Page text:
My oldest daughter, Kori, has growing aspirations to be a track star one day.

My wife and I are behind her 100%…and it’s tiring. Anyone who has kids that are involved in sports (or any extra-curricular activity) can attest to how draining it can be. See if this sounds remotely familiar:

3-4 practices a week…meets/games just about every weekend…buying uniforms, shoes, sports equipment and apparel, etc…registration fees…routine road trips…

The list keeps going, but I’m not writing this to complain about any of that. I’m writing this because I’m extremely proud of her, and because she taught me something very valuable during her last meet.

About 3 weeks ago, we were at the AAU Regional qualifier in Savannah, Georgia. Kori ran the 400, 100, and 200 meter dashes. She ran the 400 that Friday evening, and…well…she struggled. More specifically, she came in dead last during her heat.

Needless to say, Babygirl wasn’t happy. I think her exact words were, “Man, that was HORRIBLE!!” My youngest daughter and I tried our best to make her feel better, but Kori is mostly self-motivated, so any outward motivation does no good unless it connects somehow with her inward drive.

So, on the way back to the hotel room, after giving her a moment to exhale, I asked her what her goal for the next day would be. Her reply surprised me a little bit: “Daddy, I want to beat my best times in the 100 and the 200”. I fully expected her to say that she’d be gunning for 1st, or that she was going to make some of those other girls eat her dust.

Nope.

Kori, instead of focusing on getting the best of her competitors, chose to focus on getting the best of herself. The next day, she didn’t run the AAU race…she ran her race. And, for the most part, she accomplished her goal; she beat her previous 100m time, and came within less than a second of beating her last 200m time.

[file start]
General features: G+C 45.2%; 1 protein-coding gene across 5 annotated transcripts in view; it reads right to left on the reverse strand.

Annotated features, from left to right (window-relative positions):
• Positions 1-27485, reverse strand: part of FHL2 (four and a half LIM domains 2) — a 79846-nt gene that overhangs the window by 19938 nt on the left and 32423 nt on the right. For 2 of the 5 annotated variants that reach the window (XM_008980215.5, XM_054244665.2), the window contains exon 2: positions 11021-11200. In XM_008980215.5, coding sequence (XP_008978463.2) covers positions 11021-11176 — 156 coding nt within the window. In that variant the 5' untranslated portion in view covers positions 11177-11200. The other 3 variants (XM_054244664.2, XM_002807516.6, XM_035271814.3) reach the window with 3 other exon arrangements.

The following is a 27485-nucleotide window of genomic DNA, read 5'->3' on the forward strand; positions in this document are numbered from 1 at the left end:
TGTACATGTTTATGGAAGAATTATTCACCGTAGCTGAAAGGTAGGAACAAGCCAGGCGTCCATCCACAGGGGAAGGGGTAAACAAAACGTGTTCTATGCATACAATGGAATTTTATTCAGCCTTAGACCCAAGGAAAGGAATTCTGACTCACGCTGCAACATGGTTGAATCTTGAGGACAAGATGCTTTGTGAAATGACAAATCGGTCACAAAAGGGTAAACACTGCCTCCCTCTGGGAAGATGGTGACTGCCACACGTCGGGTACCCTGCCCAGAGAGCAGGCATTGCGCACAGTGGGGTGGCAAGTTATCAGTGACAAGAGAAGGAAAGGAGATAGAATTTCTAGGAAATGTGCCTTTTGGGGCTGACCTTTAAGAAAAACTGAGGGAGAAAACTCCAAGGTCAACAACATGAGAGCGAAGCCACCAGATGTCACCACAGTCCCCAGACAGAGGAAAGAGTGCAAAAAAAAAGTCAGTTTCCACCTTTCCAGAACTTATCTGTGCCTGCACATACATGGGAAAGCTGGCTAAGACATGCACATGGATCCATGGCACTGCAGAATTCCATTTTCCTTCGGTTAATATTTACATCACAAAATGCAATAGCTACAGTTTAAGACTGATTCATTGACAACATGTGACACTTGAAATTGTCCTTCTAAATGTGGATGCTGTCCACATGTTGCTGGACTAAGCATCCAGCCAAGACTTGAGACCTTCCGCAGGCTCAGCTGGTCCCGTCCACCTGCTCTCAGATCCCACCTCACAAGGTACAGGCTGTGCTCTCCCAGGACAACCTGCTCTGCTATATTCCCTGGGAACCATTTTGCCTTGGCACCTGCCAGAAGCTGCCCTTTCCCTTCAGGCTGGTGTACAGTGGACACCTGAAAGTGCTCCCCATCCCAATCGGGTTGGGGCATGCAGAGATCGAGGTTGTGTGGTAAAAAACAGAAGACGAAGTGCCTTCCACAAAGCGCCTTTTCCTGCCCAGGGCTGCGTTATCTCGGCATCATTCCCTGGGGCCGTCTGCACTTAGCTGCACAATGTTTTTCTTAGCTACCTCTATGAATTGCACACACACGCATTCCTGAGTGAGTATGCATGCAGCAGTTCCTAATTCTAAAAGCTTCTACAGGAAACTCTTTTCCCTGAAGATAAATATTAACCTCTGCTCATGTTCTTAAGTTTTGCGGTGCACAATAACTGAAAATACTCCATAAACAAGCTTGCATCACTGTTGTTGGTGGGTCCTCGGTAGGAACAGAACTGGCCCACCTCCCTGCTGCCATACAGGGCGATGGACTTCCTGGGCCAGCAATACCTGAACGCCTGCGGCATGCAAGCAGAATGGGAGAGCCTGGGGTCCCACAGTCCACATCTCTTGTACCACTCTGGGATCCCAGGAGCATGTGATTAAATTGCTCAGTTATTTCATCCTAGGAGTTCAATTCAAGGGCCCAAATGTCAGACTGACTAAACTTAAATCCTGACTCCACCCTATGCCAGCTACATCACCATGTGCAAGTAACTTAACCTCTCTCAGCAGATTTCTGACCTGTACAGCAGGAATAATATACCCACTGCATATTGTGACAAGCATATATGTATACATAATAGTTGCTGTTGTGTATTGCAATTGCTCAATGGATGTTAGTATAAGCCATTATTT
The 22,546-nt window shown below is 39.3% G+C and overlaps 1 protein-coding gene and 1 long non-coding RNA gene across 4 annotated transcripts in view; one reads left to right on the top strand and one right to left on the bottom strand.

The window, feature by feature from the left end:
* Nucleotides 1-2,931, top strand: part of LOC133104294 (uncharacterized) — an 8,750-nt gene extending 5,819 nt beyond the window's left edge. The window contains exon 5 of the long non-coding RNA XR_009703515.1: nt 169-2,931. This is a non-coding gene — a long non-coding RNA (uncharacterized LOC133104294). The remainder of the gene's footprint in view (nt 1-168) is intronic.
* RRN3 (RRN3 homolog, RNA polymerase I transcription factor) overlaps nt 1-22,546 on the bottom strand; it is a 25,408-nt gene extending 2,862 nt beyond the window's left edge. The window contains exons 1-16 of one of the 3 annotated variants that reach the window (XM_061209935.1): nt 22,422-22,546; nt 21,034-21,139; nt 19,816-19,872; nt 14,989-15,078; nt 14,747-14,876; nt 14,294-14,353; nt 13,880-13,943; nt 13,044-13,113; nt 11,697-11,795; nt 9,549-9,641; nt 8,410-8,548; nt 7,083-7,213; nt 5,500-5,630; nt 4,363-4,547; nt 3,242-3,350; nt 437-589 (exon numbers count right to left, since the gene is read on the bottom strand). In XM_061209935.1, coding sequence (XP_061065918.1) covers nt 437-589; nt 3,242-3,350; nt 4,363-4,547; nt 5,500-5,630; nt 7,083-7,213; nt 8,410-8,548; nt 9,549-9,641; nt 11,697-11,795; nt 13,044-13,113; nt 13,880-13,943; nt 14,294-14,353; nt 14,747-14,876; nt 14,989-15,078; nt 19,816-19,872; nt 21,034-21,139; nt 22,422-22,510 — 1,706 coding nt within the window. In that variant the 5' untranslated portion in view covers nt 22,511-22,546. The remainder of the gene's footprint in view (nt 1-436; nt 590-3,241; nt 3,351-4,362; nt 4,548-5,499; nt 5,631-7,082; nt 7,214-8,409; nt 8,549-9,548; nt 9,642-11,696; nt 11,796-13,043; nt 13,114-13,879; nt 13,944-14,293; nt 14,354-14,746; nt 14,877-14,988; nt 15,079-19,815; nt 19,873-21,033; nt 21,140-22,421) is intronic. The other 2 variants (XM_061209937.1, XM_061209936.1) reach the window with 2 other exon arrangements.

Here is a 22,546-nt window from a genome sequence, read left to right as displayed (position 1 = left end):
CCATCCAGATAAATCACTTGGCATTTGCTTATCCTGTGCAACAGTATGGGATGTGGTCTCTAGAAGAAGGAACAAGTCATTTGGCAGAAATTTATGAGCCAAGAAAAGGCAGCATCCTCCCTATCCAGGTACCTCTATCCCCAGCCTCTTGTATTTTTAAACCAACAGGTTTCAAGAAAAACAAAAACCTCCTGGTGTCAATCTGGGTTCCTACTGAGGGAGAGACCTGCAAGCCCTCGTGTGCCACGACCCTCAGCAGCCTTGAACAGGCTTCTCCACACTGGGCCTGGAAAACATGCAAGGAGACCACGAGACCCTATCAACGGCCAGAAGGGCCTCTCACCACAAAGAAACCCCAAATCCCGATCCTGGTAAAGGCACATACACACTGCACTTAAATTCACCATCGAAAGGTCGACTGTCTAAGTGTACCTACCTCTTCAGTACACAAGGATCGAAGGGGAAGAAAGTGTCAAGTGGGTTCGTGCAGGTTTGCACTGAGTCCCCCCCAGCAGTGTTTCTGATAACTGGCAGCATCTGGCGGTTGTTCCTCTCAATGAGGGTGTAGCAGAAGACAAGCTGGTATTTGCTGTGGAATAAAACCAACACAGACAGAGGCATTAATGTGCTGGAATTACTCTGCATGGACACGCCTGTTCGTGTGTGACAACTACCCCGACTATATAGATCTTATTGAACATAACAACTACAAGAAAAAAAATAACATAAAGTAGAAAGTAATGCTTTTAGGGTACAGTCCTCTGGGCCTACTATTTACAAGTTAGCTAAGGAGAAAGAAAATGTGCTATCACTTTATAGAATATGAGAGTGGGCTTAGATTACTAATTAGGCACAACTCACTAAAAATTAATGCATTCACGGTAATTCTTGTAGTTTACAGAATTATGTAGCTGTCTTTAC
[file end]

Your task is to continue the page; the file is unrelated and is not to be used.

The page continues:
This wouldn’t really be considered a win by our society’s standards. As far as we’re concerned, winning is measured solely by whether or not you come in first in whatever you do. Nobody remembers who comes in second, right?

But is this how God views winning?

Nope.

I returned, and saw under the sun, that the race is not to the swift, nor the battle to the strong, neither yet bread to the wise, nor yet riches to men of understanding, nor yet favour to men of skill; but time and chance happeneth to them all – Ecclesiastes 9:11

I have fought the good fight, I have finished the race, I have kept the faith – 1 Timothy 4:7

Therefore, since we are surrounded by so great a cloud of witnesses, let us also lay aside every weight, and sin which clings so closely, and let us run with endurance the race that is set before us – Hebrews 12:1

To put it simply, we don’t win God’s race by coming in “first”; we win the race by running at the pace that He establishes for each of us individually. We don’t have to be the first ones to cross the finish line…

…we just have to cross it..

 

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Written by Wayne

Wayne is a husband, father, avid reader and writer, and youth minister who happens to believe that Jesus is central to every aspect of life…the individual, family, society, government, philosophy, the arts…and everything in between. He’s committed to challenging preconceived notions about what it means to follow Jesus, and seeks to engage the culture instead of running from it.

4 comments

  1. I enjoyed reminiscing with you reading your article. Although my own kids are all grown, my grandchildren put us through similar regimens. In running-my-race for over 40+ years as a pastor & counselor I’ve discovered that it isn’t the destination (the finish) that is always important, but to enjoy the journey & glean from the little lessons along the way that please the Lord & make this life worth the living.To have obviously instilled such a strong self-esteem in your daughter should bless you immensely! Of course even finishing as merely a ‘doorman’ in the house of God is wonderful. After-all, the least shall be 1st! May the Lord continue His good work in & through You.

    Liked by 1 person

    1. God bless you, man of God! Thank you for those kind and encouraging words. Indeed, to be a doorman in the court of the King of kings would be enough for me!

      Like

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